The first civic service at the Northolme church took place on 6th June 1953 and was one of a number of religious services across the country celebrating the coronation of the new monarch, Queen Elizabeth II. A parade led by the local constabulary and Earby Brass Band, Coun. John O'Toole, chairman of Earby UDC and other official dignitaries marched to St Patrick's for a divine service.   Fr O'Grady,priest-in-charge at the time, celebrated Mass and during his sermon, he told the congregation what a true example of family life the new Queen was and how great her sacrifice by dedicating her life for the good of all her people.Special booklets had been printed out to ensure that all the non-Catholics in the congregation could follow the Order of the Mass and a special blessing calling on God's blessing on the Queen was read out in line with instructions from the Cardinal Archbishop of Westminster. 


Golden Anniversary


A celebration mass, to mark the church's 50th anniversary took place in October 1978. Led by parish priest, Fr C Roddy, guests included one of his predecessors, Fr P. Roche, as well as some long-standing members of the congregation who had been involved in the original fund-raising appeal.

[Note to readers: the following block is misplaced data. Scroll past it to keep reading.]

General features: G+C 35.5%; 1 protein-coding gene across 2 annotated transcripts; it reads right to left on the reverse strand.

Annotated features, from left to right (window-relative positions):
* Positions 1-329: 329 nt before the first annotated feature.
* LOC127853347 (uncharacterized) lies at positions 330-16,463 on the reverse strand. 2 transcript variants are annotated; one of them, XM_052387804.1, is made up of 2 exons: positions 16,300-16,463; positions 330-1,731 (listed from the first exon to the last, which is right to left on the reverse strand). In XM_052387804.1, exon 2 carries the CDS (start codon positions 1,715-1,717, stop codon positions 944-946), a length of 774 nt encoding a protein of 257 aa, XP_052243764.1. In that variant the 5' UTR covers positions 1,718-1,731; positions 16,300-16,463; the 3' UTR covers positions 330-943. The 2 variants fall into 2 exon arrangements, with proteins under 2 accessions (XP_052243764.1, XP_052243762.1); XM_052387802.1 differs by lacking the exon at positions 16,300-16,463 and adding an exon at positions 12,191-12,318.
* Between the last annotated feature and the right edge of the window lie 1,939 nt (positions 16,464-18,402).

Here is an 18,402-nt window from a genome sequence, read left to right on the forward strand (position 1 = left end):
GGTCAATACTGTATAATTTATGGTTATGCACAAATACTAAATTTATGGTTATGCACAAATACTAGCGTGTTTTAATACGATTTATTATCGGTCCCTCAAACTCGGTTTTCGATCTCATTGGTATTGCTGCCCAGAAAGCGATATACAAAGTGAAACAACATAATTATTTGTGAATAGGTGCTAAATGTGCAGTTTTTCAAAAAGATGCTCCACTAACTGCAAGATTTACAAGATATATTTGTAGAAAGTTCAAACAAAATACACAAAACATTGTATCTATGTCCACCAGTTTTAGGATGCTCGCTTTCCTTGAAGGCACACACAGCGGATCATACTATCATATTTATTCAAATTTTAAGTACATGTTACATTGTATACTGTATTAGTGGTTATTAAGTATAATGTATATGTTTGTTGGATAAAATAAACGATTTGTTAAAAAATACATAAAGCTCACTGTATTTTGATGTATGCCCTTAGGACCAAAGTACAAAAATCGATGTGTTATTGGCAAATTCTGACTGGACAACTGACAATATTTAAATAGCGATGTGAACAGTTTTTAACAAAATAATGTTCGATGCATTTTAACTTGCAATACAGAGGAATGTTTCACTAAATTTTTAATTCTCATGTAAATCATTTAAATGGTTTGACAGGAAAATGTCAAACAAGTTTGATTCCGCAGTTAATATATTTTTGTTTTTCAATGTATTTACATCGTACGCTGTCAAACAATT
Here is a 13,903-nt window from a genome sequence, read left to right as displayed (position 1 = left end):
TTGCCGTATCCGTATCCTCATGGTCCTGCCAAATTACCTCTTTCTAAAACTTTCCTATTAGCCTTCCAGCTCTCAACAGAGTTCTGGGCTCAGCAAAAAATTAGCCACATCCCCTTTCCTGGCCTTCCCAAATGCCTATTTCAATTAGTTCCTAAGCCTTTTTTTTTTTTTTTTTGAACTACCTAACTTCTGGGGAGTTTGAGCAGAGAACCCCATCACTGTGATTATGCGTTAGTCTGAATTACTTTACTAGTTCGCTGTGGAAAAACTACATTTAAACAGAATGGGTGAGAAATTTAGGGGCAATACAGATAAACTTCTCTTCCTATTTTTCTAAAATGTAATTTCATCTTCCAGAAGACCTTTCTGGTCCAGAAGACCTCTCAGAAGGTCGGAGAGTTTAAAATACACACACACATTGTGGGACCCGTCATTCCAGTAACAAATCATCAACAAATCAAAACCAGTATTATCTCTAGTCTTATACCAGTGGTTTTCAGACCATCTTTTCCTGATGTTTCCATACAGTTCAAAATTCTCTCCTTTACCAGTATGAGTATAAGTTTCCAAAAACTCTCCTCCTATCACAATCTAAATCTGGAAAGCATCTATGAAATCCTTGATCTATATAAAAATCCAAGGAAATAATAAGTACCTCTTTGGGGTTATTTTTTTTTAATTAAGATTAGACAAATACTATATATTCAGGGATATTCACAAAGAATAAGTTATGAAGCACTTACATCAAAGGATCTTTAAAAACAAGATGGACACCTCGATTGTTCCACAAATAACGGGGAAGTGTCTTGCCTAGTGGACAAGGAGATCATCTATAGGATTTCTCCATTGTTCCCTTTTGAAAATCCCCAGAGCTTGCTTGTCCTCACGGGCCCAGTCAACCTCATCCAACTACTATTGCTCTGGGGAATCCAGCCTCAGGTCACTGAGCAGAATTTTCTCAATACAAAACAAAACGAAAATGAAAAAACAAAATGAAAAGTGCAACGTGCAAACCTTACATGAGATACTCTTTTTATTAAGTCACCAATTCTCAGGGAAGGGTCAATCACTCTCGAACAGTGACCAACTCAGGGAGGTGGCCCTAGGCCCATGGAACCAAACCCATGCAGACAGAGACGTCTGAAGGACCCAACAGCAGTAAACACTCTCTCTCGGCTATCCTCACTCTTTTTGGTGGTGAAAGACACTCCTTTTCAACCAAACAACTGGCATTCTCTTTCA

Mr and Mrs Henry Tempest, of Broughton Hall, also attended as did representatives fromother churches in the town.


After the Mass a reception was held at the Linden Road Centre.  Miss Sarah Gleeson, the oldest member of the church was invited to make the first cut on a celebration cake made especially for the event.


Present Day


For much of its history, St Patrick's Church was associated withal Saints' Chapel, Broughton, but in 2012 Bishop Arthur Roche outlined plans to reduce the existing three parishes in the Skipton and West Craven area to two. Under the changes, which were adopted after consultation, St Patrick’s Church was formally linked with St Joseph's Church to become one parish with one parish priest, initially Fr Simon Winn and in 2015, Canon Kevin Firth The future vision is that there will be a real alliance between the two congregations which will further enhance the vision of those pioneers back in 1925.